The concept of a one-stop shop for abuse victims for all of Stanislaus County, which could open in a few months, nearly withered Tuesday in the heat of a philosophical argument between county supervisors.
None debated the need for a uniform response to victims of domestic violence, sexual assault, and child and elder abuse. But they disagreed on the rationale behind charging a fee that some say has nothing to do with such a service.
The money would come from a $2 surcharge for copies of birth and marriage certificates and death records. It would go to a nonprofit organization being created by at least 10 law enforcement agencies and private partners throughout the county.
The Family Justice Center would seek help from a state legislator for permission to charge the extra fee, as has been done in places such as Berkeley and Alameda, Sonoma and Solano counties.
Supervisors Jim DeMartini and Dick Monteith objected, seeing no correlation between a higher fee for vital records and handing the extra money to a nonprofit group having little to do with such documents.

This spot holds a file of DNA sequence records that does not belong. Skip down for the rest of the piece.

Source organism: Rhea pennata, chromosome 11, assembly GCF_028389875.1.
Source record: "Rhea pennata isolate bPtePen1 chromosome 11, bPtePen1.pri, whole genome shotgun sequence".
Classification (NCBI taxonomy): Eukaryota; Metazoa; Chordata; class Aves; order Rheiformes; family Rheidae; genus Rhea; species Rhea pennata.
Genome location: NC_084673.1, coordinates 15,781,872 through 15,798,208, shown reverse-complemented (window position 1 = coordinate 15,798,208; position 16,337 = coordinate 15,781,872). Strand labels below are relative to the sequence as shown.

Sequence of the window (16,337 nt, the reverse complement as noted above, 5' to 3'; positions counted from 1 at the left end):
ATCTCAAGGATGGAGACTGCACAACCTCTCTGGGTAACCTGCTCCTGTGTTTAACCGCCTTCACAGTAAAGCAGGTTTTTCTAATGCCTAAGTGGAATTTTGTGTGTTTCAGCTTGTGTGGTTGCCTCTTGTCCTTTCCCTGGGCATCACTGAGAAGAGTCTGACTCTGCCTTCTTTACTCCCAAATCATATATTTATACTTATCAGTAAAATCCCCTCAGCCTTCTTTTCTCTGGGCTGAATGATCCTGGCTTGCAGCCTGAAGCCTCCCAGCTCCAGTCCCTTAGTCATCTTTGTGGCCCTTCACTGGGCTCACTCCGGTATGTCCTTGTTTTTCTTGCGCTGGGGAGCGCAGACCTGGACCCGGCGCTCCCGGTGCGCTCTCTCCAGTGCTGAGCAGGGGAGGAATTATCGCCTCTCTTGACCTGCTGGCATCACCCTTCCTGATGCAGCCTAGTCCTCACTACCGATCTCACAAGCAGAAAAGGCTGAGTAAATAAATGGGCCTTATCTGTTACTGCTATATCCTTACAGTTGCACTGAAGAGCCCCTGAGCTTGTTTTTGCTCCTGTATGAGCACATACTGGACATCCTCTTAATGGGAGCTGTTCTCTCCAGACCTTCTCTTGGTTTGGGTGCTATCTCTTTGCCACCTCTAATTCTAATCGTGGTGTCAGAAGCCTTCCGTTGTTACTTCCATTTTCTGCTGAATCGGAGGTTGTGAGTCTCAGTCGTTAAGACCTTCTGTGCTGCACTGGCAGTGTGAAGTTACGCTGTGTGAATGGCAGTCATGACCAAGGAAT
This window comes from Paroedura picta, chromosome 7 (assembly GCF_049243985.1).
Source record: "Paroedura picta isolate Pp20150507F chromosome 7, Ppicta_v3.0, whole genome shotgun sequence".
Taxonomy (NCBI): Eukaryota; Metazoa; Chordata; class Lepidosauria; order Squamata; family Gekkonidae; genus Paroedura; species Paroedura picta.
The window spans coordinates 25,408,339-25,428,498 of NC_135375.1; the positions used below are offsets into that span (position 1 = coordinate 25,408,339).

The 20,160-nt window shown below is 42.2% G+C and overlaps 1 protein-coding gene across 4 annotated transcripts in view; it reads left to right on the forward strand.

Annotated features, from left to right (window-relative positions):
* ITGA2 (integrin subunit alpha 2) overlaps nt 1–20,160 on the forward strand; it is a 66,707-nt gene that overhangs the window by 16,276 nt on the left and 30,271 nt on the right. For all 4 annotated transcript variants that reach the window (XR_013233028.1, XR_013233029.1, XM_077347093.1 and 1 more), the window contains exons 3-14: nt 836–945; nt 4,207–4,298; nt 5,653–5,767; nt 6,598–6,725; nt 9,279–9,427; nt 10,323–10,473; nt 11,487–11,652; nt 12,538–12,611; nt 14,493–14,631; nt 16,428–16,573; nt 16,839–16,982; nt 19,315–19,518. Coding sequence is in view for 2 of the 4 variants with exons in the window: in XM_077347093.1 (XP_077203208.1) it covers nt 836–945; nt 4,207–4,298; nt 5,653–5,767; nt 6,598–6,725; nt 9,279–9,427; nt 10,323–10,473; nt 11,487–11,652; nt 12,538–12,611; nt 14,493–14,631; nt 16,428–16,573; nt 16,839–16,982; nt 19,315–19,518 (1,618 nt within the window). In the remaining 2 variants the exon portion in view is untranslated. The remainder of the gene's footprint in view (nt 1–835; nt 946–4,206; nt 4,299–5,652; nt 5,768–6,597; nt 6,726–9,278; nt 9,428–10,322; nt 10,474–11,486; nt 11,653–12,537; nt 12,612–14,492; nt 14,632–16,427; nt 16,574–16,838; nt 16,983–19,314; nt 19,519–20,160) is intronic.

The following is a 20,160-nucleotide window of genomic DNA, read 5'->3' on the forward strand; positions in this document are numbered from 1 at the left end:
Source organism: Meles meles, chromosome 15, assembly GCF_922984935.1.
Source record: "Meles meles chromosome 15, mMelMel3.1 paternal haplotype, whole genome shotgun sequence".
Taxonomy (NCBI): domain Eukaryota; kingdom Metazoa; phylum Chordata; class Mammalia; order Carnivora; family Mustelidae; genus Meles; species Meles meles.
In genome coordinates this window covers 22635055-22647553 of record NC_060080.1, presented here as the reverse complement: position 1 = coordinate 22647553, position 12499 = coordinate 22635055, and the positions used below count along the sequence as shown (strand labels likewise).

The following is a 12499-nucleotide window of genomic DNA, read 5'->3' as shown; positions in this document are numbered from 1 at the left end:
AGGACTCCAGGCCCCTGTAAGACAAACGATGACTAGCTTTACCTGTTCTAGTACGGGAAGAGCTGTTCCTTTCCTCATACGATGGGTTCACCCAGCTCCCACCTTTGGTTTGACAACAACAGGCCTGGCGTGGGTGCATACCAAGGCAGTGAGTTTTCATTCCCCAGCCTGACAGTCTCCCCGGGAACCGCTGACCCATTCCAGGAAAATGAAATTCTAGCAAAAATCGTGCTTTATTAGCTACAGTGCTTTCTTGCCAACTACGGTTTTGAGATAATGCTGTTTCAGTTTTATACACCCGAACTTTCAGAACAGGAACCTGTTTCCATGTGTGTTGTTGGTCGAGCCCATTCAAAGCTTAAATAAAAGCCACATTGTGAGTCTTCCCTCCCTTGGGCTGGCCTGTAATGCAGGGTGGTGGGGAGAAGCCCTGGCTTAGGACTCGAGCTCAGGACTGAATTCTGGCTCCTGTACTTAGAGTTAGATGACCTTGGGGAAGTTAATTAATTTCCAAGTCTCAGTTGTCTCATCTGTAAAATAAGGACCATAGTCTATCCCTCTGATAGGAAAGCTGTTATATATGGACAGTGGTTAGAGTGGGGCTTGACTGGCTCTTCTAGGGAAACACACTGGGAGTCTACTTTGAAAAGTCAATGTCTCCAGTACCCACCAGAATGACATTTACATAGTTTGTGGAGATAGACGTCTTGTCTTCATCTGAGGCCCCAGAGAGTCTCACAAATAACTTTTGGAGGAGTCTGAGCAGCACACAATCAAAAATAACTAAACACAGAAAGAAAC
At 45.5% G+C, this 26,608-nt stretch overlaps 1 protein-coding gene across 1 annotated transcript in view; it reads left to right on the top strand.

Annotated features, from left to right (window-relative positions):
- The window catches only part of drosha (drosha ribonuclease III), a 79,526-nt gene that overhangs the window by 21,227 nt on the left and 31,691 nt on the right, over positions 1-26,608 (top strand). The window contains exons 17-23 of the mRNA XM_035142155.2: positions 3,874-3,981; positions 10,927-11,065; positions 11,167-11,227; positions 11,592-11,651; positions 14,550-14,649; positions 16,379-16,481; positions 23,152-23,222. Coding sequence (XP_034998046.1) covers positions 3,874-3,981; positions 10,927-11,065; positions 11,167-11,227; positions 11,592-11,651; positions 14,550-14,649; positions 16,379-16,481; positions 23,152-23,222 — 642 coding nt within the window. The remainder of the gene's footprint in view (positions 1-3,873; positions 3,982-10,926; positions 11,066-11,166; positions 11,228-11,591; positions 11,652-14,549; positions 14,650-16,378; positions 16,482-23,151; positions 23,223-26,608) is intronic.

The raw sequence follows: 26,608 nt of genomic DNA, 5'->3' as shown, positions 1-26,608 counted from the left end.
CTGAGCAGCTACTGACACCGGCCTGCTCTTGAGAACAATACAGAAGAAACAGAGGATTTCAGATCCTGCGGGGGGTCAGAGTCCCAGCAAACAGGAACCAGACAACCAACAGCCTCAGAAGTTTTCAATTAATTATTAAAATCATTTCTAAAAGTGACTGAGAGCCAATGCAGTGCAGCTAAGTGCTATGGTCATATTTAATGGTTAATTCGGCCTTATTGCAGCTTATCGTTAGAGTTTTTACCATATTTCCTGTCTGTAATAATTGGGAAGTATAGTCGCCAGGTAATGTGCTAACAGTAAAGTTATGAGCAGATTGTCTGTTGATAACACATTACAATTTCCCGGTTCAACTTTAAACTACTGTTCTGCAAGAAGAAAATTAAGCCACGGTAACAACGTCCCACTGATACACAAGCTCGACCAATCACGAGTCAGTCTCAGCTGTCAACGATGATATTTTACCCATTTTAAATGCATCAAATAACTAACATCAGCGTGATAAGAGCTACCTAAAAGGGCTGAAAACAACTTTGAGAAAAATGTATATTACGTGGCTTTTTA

"I always felt you should never charge a fee that is higher than what the service (costs)," DeMartini said. "This is even worse — charging more and giving it to somebody else for an unassociated service."
Monteith agreed, saying, "I don't think it's a pure connection."
County Clerk-Recorder Lee Lundrigan said the County Recorder Association of California strongly opposes fees for unrelated purposes, and she does, too.
Assistant District Attorney Carol Shipley and Supervisor Bill O'Brien insisted there is a correlation. O'Brien likened it to a surcharge on property documents benefiting real estate fraud prosecution.
"I ask that you think about victims of violent crime and help us to serve them in a much more efficient manner," Shipley said.
Supervisor Vito Chiesa initially asked to table the item because leaders were given no business plan and he had no basis for assuming the Family Justice Center would ever get off the ground.
Shipley said it should open in three or four months, and Supervisor Jeff Grover said he is comfortable with projections he has studied, persuading Chiesa to cast the swing vote in favor.
"Whether we want to admit it or not, domestic violence exists in this county," O'Brien said.
Bee staff writer Garth Stapley can be reached at email@example.com or 578-2390.